The Australian-Indonesian Security Agreement - Issues and Implications


Research Paper 25 1995-96

Gary Brown, Frank Frost and Stephen Sherlock
Foreign Affairs, Defence and Trade Group

Acknowledgments

The authors express their appreciation to Dr Harold Crouch (Department of Political and Social Change, Research School of Pacific and Asian Studies, Australian National University) for his comments on the draft paper, and also to Michael Ong, Susan Downing, David Richardson and John Gardiner-Garden of the Parliamentary Research Service for their contribution to the Workshop.

Contents

Major Issues

Introduction

International and Regional Issues

Australia, Indonesia and the Security Agreement

Defence and Strategic Considerations

Conclusion

Endnotes

Appendix A

Major Issues

The announcement of the Security Agreement between Australia and the Republic of Indonesia (signed on 18 December 1995) is one of the most important recent developments in Australian foreign and defence policy. The Agreement is significant because it means that Australia - which already has formal associations with New Zealand, Papua New Guinea, Malaysia and Singapore - now has treaties or agreements with all its major near neighbours. The Agreement was also received with some controversy because it was negotiated in secret and only unveiled shortly before the time of its signing.

Indonesia's willingness to conclude the Agreement with Australia surprised many observers. Indonesia, since winning independence after armed struggle against the Netherlands, had sought to remain aloof from any formal alliances, preferring to pursue a 'free and active' foreign policy with extensive links with 'non-aligned' countries and since 1967 with its neighbours in ASEAN. However in the 1990s, the post Cold War environment in Southeast Asia has seen uncertainties about the role of the United States in regional security and some rising concern about China's role and policies, 'especially in the South China Sea. 'Indonesia has accordingly been revising its foreign policy priorities. While Indonesia remains very close to its ASEAN partners, its foreign policy-makers have not wanted ASEAN to be a 'golden cage' for Indonesia which might restrict its capacity to assert and defend its national interests.

Although the post Cold War environment has seen some rising regional uncertainties, in Australia-Indonesia relations by contrast there has been a steady pattern of improved communication and cooperation. 'Economic policy changes in both countries since the mid 1980s have led to the two economies becoming more open and also more complementary. Merchandise trade between the two countries has been increasing rapidly and Australia is now among the top ten inventors in Indonesia. Both countries cooperated extensively over the Cambodia peace process and in the development of APEC. Indonesia's relatively cool relations with the US in the 1990s - with differences over economic relations and human rights issues - have made defence cooperation with Australia of increasing relevance to Indonesia. The Agreement has been regarded by many observers as a valuable way of consolidating recent progress in Australia-Indonesia relations and of increasing confidence at the official level. It may also assist in overcoming suspicions still present in some sections of the Australian community that Indonesia is an 'aggressive' or 'expansionist' power. The Agreement has, however, been criticised by some human rights organisations in Australia as legitimising the actions of the Indonesian government and armed forces in areas such as East Timor and Irian Jaya.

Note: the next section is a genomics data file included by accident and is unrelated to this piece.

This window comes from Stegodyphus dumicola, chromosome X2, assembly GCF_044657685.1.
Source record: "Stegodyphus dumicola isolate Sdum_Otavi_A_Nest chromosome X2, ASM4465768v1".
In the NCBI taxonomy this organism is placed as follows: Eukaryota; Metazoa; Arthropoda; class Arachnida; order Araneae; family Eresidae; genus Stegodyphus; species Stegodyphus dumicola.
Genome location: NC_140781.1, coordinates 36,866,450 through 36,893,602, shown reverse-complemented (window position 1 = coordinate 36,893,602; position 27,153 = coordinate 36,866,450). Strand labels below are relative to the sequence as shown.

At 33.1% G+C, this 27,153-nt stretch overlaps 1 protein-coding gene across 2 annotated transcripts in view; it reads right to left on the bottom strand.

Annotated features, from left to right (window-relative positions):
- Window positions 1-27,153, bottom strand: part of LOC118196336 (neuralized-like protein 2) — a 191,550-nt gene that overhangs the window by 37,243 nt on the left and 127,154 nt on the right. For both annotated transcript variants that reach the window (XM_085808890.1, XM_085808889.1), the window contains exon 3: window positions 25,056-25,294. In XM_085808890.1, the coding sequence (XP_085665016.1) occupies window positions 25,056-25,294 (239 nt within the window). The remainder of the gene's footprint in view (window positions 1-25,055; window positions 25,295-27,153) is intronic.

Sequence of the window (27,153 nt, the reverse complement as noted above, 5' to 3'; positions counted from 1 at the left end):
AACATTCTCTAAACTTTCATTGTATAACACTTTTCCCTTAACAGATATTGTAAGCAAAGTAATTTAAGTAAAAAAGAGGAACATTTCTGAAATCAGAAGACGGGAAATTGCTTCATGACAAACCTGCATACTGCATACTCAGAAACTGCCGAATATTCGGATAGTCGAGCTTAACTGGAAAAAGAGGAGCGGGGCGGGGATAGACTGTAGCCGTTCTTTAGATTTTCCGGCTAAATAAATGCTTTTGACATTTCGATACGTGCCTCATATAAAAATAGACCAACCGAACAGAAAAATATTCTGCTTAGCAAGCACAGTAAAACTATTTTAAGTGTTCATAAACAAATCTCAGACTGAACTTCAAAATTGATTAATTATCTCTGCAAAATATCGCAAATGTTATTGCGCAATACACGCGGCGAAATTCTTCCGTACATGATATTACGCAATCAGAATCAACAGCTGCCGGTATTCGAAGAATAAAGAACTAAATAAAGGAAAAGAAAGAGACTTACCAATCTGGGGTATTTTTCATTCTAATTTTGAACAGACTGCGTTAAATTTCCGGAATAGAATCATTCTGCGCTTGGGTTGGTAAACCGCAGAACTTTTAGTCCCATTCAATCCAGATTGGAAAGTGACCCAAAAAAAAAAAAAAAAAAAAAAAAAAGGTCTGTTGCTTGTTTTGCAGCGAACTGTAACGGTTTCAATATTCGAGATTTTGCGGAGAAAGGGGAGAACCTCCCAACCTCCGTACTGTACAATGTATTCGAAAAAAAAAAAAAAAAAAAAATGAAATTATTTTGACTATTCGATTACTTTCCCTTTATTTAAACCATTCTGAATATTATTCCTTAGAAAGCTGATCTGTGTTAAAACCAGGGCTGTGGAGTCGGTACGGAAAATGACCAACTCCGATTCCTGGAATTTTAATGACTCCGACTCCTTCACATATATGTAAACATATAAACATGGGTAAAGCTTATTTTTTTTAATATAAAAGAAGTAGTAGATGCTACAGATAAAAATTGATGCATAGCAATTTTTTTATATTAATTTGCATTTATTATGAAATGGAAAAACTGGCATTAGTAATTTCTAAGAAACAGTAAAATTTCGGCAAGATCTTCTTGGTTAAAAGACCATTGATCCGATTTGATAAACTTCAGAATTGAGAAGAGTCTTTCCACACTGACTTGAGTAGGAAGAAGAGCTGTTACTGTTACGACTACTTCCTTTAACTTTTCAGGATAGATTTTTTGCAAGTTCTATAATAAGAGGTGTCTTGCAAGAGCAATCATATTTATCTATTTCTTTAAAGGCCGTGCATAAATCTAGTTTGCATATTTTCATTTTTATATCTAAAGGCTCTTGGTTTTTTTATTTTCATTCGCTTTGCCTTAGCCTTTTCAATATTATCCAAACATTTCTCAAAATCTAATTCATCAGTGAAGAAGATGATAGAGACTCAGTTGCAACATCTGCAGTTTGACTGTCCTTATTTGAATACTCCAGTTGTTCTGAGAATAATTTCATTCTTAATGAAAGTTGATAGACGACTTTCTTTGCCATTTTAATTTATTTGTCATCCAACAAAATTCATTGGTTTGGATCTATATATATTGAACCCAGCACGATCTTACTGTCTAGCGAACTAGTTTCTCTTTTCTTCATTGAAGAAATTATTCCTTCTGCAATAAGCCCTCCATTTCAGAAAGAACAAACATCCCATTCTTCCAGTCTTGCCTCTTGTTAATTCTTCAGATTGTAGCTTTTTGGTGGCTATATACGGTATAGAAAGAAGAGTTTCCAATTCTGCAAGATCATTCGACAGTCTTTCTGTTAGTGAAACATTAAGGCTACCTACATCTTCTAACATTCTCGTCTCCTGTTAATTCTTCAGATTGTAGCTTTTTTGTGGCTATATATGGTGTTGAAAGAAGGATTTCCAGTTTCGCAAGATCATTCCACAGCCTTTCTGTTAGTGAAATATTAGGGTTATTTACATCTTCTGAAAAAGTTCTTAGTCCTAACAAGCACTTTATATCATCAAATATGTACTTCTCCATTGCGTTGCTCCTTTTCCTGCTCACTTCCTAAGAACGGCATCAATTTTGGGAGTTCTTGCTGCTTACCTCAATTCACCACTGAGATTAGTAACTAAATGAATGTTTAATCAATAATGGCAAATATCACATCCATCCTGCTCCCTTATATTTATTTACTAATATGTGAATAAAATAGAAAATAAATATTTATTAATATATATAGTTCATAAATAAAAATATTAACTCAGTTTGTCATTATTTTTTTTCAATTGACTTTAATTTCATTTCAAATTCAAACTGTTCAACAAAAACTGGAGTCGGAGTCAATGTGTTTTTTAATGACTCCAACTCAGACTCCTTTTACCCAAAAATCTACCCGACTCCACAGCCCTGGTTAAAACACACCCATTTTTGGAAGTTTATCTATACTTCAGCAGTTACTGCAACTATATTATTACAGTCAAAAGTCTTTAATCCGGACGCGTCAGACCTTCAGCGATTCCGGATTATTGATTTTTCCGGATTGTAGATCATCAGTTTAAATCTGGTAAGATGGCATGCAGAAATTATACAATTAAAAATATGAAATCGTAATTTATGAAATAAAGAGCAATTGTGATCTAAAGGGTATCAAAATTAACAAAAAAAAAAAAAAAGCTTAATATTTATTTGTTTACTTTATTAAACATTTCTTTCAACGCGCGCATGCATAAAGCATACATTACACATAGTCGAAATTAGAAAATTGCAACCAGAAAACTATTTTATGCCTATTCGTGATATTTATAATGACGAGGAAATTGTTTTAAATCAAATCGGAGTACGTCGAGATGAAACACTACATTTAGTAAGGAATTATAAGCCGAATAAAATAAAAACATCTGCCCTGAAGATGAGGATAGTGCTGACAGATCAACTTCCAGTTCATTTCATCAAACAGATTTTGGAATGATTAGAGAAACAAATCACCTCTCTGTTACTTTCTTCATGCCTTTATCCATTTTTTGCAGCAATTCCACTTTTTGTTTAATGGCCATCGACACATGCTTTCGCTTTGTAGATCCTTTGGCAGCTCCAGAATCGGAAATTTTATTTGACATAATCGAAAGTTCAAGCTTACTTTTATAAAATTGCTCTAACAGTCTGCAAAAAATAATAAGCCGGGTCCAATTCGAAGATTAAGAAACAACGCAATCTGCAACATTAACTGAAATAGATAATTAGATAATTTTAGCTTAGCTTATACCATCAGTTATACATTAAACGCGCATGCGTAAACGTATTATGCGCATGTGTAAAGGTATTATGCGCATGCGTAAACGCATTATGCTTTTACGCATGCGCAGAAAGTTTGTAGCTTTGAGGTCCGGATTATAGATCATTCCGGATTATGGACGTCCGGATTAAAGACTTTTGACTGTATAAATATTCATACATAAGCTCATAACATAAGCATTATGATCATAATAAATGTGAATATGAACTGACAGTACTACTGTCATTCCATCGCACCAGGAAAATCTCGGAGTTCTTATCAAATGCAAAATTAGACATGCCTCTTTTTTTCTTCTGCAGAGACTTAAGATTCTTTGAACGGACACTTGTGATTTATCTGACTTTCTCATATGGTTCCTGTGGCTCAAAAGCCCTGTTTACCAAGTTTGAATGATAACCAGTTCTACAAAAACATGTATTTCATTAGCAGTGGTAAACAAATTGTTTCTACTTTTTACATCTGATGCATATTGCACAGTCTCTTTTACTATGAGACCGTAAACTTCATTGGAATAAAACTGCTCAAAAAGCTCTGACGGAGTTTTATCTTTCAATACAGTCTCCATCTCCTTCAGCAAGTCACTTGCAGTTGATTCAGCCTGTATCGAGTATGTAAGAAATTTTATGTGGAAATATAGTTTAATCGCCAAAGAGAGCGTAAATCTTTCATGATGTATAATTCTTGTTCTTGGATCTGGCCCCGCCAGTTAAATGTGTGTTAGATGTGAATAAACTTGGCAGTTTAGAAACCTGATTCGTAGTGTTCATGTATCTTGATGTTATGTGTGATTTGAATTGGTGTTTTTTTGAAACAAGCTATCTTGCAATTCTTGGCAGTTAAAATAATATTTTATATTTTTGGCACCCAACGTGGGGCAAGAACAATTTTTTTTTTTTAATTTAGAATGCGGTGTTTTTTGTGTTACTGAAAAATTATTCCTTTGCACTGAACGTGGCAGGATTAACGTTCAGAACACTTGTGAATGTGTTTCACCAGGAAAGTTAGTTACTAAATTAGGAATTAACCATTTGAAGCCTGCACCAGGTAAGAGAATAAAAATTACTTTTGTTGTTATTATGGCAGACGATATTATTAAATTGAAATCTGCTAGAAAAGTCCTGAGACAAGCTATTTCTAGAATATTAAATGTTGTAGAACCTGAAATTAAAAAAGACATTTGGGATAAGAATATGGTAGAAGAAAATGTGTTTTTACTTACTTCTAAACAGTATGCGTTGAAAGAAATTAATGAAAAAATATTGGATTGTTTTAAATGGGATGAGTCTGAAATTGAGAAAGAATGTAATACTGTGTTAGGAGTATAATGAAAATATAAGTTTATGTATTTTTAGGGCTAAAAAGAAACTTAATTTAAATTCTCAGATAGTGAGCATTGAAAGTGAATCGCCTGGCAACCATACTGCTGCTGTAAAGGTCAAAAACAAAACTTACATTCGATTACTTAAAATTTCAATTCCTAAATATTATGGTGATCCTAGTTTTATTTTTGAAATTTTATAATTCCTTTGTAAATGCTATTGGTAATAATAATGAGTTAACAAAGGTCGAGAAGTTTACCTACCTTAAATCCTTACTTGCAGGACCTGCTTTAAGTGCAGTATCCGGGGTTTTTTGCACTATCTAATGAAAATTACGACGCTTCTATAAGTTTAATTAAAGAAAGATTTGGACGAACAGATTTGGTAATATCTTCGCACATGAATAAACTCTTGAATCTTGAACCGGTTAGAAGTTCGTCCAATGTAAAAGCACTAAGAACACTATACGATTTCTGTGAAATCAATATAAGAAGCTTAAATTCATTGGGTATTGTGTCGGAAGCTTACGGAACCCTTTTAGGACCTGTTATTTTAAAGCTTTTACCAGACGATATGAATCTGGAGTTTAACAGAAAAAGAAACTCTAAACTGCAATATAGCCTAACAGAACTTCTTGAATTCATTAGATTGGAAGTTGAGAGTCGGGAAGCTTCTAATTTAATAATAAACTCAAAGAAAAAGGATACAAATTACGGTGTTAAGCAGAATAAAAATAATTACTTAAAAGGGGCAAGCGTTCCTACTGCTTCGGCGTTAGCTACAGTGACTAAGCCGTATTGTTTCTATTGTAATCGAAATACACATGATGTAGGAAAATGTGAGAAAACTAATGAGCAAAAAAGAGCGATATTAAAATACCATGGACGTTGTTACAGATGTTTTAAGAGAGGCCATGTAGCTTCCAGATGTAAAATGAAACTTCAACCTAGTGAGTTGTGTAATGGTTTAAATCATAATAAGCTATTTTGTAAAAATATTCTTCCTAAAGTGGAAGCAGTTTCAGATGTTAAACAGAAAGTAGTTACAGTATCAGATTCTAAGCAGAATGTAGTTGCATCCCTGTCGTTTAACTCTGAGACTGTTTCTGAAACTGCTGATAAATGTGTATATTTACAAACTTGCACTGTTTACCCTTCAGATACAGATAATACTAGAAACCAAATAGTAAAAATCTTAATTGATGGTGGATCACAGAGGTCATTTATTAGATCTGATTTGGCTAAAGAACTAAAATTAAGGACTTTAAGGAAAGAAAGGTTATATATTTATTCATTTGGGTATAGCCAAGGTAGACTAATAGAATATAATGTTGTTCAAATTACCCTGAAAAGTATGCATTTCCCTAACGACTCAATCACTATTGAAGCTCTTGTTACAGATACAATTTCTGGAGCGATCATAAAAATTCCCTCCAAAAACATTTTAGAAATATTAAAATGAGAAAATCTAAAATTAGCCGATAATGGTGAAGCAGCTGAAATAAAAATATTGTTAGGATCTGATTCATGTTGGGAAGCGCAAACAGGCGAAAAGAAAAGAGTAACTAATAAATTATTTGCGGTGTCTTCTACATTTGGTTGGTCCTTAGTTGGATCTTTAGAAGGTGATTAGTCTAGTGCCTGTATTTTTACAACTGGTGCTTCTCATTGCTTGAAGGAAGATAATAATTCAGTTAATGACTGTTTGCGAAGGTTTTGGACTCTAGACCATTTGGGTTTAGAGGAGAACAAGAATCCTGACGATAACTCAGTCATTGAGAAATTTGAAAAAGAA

The paper examines the precise wording of the Agreement and its defence and strategic significance. The primary commitments made by the parties are to hold regular ministerial -level consultations, to 'consult' and 'consider measures which might be taken' in the event of 'adverse challenges' to either party, and to pursue 'mutually beneficial cooperative activities in the security field'. The Agreement essentially formalises the patterns of bilateral cooperation which have been developing because of the expansion of areas of common interest. The Agreement does not involve either party in any binding commitments beyond consultation. Were either party to interpret the Agreement in ways which the other found inappropriate - for instance, by trying to involve its partner in its internal security problems - there would be no obligation to do more than consult